The Northern Sierra Madre Natural Park covers nearly 360,000 hectares of diverse tropical rain forest, and is considered as one of the most biologically rich in the Philippines. The majority of the population living in this rain forest consists of immigrants from other provinces who entered the area in the 1960s and 70s when the logging industry was at its height. They presently dominate the area, both in number and culture. Next to these immigrants, the indigenous Agta population are estimated to number 2,000 out of a total population of 23,000. The Agta are a forest dwelling people whose main livelihood consists of a combination of hunting, fishing, gathering, and shifting cultivation. They are widely considered to belong to 'the poorest of the poor', suffering from a long history of oppression, discrimination and marginalization by dominant groups. To compensate for the disadvantaged position of these and other indigenous communities in the Philippines, the Indigenous Peoples' Rights Act (IPRA) was enacted in 1997. This law grants a wide array of rights to indigenous peoples throughout the country, one of which is the right to formal recognition of ancestral lands.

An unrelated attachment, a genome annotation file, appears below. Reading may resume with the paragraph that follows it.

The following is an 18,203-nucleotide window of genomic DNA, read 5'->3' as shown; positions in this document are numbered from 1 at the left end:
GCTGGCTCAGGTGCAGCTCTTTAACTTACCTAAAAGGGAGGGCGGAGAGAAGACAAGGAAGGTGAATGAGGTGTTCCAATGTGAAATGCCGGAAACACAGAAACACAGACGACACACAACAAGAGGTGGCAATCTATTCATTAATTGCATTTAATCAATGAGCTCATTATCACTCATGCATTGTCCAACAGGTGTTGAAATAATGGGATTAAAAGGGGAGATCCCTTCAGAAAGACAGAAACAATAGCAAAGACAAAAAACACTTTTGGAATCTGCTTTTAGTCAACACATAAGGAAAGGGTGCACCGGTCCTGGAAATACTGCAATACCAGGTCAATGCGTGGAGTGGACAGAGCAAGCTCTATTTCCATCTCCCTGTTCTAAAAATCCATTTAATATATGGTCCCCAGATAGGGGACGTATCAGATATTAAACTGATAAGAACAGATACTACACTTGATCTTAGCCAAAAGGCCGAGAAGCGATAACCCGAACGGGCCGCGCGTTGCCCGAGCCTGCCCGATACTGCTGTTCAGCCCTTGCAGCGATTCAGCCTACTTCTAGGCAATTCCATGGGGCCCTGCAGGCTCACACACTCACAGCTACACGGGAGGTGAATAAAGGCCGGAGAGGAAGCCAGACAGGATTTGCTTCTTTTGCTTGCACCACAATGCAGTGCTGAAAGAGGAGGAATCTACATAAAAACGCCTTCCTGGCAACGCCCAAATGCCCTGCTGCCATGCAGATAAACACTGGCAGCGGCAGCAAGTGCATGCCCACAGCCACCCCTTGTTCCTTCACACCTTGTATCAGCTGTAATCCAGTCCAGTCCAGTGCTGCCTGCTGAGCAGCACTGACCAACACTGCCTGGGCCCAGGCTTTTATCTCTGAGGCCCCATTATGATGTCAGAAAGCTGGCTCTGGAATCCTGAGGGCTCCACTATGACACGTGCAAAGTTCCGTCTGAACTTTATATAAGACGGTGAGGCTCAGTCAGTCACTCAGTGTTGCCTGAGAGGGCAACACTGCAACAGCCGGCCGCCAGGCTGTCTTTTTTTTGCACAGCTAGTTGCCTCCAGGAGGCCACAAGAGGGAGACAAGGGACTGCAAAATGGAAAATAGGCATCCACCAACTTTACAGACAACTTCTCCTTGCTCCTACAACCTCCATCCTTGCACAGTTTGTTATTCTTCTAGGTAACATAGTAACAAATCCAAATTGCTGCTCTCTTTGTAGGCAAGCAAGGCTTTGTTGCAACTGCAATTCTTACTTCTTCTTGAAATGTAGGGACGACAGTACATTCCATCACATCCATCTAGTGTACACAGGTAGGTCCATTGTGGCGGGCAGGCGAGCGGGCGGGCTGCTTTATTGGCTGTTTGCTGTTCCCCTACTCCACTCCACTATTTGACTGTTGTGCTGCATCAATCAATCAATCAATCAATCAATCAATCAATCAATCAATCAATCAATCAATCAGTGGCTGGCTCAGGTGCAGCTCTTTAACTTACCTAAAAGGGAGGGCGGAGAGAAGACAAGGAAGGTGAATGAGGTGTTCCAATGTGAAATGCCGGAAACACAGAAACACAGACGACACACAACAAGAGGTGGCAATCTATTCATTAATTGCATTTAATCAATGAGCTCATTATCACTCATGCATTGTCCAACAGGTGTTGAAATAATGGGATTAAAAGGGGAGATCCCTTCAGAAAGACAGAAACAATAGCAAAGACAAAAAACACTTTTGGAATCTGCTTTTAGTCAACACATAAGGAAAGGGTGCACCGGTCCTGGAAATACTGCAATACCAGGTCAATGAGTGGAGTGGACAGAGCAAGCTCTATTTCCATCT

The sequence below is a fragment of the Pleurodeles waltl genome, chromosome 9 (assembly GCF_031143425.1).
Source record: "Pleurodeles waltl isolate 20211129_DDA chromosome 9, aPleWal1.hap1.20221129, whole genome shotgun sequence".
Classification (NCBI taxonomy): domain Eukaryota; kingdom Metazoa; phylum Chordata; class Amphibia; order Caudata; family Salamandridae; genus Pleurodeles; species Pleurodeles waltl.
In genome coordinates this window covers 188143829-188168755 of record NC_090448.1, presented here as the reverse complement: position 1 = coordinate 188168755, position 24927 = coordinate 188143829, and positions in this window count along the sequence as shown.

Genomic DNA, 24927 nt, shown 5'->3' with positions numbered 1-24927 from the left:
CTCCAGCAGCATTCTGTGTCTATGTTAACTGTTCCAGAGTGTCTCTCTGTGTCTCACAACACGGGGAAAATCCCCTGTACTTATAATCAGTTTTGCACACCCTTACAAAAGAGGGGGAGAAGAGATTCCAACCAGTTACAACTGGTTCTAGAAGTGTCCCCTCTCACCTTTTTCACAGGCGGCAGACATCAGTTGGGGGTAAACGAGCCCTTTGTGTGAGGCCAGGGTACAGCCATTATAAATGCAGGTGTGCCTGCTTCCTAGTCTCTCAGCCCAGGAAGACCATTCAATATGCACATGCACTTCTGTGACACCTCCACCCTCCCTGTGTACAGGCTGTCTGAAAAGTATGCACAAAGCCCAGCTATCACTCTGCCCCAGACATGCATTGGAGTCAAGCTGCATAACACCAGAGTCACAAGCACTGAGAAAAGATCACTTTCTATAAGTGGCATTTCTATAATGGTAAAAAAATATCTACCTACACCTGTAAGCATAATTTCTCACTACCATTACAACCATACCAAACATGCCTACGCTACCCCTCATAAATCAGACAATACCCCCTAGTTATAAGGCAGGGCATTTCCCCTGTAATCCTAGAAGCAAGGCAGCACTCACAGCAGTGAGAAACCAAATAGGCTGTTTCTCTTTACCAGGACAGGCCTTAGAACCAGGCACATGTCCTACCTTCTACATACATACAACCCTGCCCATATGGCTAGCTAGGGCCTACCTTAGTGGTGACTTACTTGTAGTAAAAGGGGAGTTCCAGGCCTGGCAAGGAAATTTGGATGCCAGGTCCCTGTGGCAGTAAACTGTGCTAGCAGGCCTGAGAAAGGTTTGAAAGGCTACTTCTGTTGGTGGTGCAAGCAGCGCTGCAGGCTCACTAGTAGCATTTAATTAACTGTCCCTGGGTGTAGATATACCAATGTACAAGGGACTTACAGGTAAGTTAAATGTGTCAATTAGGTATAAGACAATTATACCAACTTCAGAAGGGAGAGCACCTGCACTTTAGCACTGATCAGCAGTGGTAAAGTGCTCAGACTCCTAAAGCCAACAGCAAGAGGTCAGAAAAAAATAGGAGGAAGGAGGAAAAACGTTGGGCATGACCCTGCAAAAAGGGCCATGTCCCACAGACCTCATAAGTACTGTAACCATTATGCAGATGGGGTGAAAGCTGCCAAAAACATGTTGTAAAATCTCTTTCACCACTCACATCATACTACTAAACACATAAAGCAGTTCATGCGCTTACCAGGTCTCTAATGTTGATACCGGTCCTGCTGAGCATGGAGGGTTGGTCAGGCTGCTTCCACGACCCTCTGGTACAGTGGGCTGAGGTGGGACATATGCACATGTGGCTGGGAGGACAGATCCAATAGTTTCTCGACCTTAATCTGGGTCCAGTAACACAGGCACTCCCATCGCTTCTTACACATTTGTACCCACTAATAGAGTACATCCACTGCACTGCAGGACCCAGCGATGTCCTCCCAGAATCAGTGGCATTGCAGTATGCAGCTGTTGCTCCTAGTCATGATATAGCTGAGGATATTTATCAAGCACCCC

Around the world, indigenous peoples are fighting for recognition of their right to own, manage and develop their traditional lands. Indigenous peoples have a special relationship with the land. It is the foundation of their spiritual well-being and cultural identity. In many cases, their traditional knowledge and oral histories are closely linked to the forests, rivers, mountains and sea that surround them and are considered sacred; for example, the Black Hills which are sacred to the Lakota in central United States or the rivers sacred to the Paez in Colombia. Indigenous communities maintain historical and spiritual links with their homelands where their culture be preserved and flourish from generation to generation. Too often this necessary spiritual link between indigenous communities and their homelands is misunderstood by non-indigenous persons and is frequently ignored when legislation on land rights is adopted.